Work on a new high-voltage electric substation in Rotterdam and pole replacements could start early next month, after the state Public Service Commission recently approved the first phase of a $854 million upgrade to existing major electric transmission lines between Utica and New Scotland.
The 93-mile line that runs through Oneida, Herkimer, Montgomery, Schenectady and Albany counties is being upgraded from a 230-kilovolt transmission capacity to 345-kilovolt, with construction of a new substation in Princetown, upgrades to the existing substation in Rotterdam, and replacement of all the aging power poles along the route.
Gov. Andrew M. Cuomo, who has made upgrading transmission systems and converting the state’s power supply to clean energy major goals of his administration, touted the project as “designed to speed the flow of clean, reliable electricity to high-demand markets downstate” — though developers have also said it will also boost power reliability in the Capital Region.
The project is expected to stimulate the local and regional economy by increasing employment and earnings in the construction industry, the governor said.
“New York is taking aggressive action to become a leader in the green energy economy by enhancing the reliability and resiliency of the state’s energy infrastructure and constructing a new energy superhighway to move energy to high demand areas downstate efficiently,” Cuomo said.
New York Power Authority hydroelectric dams in western and northern New York — and Canadian hydropower — are among the state’s major electricity sources, but much of the state’s power demand comes from the Capital Region and areas farther south. Because of that, utility regulators say the lack of transmission capacity through the Mohawk Valley has created a bottleneck — one the upgrade will partially address.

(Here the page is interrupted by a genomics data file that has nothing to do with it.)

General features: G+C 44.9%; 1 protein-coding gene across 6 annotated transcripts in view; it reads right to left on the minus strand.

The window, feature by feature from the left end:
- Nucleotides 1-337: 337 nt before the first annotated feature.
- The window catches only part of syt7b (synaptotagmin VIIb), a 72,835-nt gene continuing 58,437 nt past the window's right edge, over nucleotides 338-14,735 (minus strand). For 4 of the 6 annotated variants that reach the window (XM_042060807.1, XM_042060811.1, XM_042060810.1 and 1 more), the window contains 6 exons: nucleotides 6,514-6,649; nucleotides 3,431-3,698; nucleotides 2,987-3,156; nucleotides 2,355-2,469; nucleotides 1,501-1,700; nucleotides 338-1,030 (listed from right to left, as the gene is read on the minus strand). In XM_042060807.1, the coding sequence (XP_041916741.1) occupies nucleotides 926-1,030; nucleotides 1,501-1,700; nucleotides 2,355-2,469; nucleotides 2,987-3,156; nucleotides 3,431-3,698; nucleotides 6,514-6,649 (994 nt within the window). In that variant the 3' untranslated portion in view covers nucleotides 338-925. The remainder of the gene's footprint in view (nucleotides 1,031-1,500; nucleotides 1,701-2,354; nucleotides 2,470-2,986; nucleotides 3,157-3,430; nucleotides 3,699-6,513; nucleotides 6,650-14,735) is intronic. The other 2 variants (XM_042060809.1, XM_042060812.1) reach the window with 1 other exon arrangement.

The PSC on Thursday approved the first phase of the project, which includes the start of work on a new substation next to the established Gordon Road substation in Rotterdam. Approvals for a second phase, work at the Princetown substation site and between there and New Scotland, is expected at a Feb. 11 PSC meeting.
The Marcy to New Scotland Upgrade Project, as it is known, is being developed jointly by a private company, LS Power Grid New York Corp., and the New York Power Authority.
The work will include the removal of existing transmission lines and installation of new lines throughout the corridor. Cuomo’s office said the project will replace aging and outdated transmission towers — some more than 60 years old — with the new technologies that enable more efficient energy flow, and use fewer power poles. The work is expected to last into late 2023.
“The New York Power Authority owns and operates one-third of the state’s transmission system,” said New York Power Authority CEO and President Gil C. Quiniones. “We are pleased to lead and lend our expertise and experience to the Marcy to New Scotland Upgrade Project, working with our partner LS Power Grid New York Corporation. Together, we will enhance our ability to break up congestion points and to onboard more clean energy to our state’s electric grid.”
LS Power Grid New York Corporation CEO Paul Segal said project construction in Schenectady and Albany counties is expected to begin in early February.